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Bill S-1002: An Act Respecting Girl Guides of Canada - Second Reading

Honourable Senators, I rise today to speak as the official opposition critic of Bill S-1002, An Act Respecting Girl Guides of Canada.

The Girl Guides of Canada’s governance is formalized through a special act of Parliament titled An Act Respecting the Canadian Council of the Girl Guides Association (1917). This act has been amended twice, once in 1947 and once in1961. Bill S-1002 seeks to make administrative edits to the Girl Guides of Canada’s procedural provisions; incorporate certain provisions of the Canada Not-for-profit Corporations Act, and modernize the language of the Act to reflect the Girl Guides of Canada’s goals and missions.

As a longstanding institution in its 101st year of incorporation, it is of course reasonable that the Girl Guides of Canada requires an update of its administrative framework.

While I am the critic of this Bill, I am pleased to express my support, and to take this opportunity to speak briefly about the importance of the Girl Guides of Canada.

As a Senator from Ontario, I take pride in knowing that the Girl Guides of Canada – a treasured national institution whose mission is to be “a catalyst for girls empowering girls” -- was founded in St. Catherine’s Ontario. The first-ever Girl Guide Camp in Canada was held in June of 1911, by the First Toronto Company, on the banks of the Credit River. Toronto’s famous Casa Loma was the site of many early Girl Guide events, since its owner, Lady Mary Pellatt was the first the Chief Commissioner of the Canadian Girl Guides from 1912 to 1921. So devoted was Lady Mary to the organization, she was buried in her Girl Guide uniform when she died prematurely in 1924.

For over a century now, Canadian girls have turned to Sparks, Brownies, Guides, Pathfinders and Rangers to enjoy a safe environment in which they can be themselves, while developing lifelong personal and practical skills. The girls of Girl Guides of Canada are also taught to become engaged members of their community.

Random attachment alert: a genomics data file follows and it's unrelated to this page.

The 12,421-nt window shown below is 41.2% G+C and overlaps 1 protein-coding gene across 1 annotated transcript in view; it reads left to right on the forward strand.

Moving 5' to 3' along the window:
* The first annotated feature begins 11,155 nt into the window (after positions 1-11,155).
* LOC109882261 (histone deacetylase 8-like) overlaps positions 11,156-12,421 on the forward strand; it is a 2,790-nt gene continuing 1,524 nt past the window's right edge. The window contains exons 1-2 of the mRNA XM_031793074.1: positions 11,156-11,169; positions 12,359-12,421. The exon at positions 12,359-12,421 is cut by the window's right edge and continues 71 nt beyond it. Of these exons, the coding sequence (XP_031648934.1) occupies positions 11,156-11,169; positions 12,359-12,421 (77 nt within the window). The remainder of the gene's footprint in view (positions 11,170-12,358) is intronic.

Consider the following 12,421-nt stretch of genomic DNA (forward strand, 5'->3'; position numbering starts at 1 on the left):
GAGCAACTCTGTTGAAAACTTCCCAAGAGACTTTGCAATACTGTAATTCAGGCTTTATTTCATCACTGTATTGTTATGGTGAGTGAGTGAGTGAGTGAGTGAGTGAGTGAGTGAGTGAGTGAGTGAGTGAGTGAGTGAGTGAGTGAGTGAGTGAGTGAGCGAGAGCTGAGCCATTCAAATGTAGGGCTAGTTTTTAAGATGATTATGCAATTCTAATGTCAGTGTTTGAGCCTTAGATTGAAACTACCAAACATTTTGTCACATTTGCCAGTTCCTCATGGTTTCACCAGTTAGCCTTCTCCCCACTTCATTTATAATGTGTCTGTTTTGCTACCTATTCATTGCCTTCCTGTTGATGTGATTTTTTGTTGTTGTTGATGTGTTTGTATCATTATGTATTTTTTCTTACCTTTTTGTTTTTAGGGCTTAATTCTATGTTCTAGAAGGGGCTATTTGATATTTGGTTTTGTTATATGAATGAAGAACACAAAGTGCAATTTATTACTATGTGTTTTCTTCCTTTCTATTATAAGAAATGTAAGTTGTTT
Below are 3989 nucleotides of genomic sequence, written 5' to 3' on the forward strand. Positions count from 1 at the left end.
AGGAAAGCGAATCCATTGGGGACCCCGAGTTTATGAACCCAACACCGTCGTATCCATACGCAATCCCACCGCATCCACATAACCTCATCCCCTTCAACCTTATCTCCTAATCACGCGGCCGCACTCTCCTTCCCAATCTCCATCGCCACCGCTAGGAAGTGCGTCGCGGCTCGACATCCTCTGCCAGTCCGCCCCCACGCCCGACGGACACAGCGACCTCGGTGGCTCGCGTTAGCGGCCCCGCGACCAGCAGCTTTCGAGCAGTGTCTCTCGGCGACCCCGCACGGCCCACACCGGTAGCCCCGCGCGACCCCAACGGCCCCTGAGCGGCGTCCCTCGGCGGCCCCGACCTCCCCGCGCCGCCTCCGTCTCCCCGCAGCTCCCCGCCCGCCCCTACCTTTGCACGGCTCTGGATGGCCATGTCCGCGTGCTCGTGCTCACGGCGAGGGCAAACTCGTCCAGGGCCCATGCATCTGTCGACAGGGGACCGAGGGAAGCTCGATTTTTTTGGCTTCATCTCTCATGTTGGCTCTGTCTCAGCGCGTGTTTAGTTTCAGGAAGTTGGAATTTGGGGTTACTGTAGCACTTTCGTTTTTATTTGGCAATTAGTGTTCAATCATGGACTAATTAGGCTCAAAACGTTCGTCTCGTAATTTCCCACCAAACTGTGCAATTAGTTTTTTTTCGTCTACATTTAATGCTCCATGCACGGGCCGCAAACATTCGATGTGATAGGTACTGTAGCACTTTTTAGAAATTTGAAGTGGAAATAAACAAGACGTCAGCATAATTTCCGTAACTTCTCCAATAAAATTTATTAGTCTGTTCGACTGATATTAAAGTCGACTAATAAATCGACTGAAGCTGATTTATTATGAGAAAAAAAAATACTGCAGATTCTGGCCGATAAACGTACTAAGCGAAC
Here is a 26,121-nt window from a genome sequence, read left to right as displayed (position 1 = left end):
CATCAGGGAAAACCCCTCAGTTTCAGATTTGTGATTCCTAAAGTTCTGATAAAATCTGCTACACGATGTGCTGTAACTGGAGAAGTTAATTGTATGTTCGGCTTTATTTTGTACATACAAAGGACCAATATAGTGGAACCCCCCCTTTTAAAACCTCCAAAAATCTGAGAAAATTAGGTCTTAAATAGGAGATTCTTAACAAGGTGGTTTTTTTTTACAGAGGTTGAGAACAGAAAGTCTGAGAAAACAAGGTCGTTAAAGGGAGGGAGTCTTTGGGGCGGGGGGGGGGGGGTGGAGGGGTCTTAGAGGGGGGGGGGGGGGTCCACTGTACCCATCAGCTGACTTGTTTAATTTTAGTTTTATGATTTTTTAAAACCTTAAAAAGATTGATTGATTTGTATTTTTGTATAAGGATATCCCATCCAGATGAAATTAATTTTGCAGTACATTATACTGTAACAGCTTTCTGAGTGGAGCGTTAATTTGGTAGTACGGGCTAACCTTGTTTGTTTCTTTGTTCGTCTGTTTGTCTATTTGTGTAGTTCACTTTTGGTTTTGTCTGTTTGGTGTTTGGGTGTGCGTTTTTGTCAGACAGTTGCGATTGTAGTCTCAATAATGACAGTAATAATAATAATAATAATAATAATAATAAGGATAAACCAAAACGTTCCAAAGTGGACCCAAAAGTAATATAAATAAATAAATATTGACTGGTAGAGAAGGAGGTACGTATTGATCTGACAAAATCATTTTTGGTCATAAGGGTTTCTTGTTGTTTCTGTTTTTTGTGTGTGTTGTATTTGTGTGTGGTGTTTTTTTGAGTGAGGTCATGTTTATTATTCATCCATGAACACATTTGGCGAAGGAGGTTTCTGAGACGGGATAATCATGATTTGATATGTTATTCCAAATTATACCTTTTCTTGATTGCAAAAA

I was fascinated to learn of Senator Jaffer’s lifelong experience with the Girl Guides. She is an exceptional example of the leadership development for which the Girl Guides of Canada is renown.

The specific challenges facing girls today have changed since 1917, but they have not lessened. With so much of the world online, organizations like The Girl Guides offer girls the physical space to be together and socialize. They are given the opportunity to explore what matters to them, whether it’s developing confidence and self-esteem, being creative, or learning something as practical as fundraising.

Many of you will be familiar with the recent media stories about enterprising 9-year-old Elina Childs. Childs an Edmonton Brownie, saw an opportunity in the long line that wrapped around the local cannabis shop on legalization day on October 18th. She sold out all 30 of her Girl Guide cookie boxes in under 45 minutes, earning $120 for Girl Guides. That is but one example of the opportunities that Girl Guides offers to young girls to grow, to learn, to make friends, to seek challenges, to volunteer, and to have innocent fun.

This empowerment does not only last while the girls are active participants in Girl Guides. As Senator Jaffer so fondly shared with us, she made memories that have lasted a lifetime and had experiences that shaped who she is today. I commend Senator Jaffer for bringing this forward, and I applaud the Girl Guides of Canada for their dedication to enhancing the lives of girls across Canada.

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